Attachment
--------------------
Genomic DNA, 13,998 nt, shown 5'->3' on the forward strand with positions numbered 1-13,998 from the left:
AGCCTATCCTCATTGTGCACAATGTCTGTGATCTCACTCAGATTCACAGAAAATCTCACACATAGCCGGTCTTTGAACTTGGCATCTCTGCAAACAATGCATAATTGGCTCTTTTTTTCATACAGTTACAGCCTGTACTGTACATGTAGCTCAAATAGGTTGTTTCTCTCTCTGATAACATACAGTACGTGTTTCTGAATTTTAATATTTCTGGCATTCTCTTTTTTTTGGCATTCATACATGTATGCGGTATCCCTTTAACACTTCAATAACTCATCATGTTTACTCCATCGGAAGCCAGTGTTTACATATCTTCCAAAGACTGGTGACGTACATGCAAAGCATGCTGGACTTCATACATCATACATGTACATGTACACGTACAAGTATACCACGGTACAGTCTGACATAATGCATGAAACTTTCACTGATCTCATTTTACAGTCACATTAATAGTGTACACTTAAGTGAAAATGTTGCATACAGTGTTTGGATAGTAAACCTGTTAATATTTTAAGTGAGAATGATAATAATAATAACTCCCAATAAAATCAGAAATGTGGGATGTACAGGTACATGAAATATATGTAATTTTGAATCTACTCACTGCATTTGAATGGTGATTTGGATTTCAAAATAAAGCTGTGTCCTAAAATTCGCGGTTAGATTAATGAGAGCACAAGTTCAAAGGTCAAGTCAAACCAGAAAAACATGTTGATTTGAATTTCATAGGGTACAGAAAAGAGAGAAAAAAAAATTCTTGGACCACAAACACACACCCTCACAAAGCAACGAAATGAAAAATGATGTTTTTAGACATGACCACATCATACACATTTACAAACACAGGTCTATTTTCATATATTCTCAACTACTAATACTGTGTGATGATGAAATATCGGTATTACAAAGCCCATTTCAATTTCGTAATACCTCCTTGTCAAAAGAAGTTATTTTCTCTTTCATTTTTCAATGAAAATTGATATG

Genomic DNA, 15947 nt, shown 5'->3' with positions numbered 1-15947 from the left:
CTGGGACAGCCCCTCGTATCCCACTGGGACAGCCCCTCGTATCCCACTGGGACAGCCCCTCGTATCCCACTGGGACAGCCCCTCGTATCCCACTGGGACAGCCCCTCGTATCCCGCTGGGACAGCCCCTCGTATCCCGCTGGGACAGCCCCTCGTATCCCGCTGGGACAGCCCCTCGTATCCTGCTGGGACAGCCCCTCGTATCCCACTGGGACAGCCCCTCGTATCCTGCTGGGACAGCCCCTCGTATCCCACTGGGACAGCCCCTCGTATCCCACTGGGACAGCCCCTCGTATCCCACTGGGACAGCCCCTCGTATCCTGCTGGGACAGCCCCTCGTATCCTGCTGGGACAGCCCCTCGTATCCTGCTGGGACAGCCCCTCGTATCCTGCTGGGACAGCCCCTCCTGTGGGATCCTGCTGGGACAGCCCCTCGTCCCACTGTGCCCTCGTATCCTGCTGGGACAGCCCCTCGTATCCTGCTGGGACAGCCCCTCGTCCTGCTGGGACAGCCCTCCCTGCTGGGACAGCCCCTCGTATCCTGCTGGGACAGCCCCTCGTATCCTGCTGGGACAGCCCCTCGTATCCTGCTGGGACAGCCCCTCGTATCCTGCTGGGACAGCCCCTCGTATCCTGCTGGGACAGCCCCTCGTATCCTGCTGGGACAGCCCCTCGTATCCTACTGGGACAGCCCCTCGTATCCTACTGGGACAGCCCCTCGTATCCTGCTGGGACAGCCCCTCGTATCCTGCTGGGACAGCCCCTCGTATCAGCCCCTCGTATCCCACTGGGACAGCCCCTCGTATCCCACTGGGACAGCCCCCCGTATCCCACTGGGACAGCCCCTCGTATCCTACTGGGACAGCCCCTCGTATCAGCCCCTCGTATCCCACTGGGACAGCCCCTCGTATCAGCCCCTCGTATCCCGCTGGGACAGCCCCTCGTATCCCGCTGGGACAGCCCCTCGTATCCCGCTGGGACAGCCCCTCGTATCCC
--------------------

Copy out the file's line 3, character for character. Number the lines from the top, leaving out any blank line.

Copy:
Genomic DNA, 15947 nt, shown 5'->3' with positions numbered 1-15947 from the left: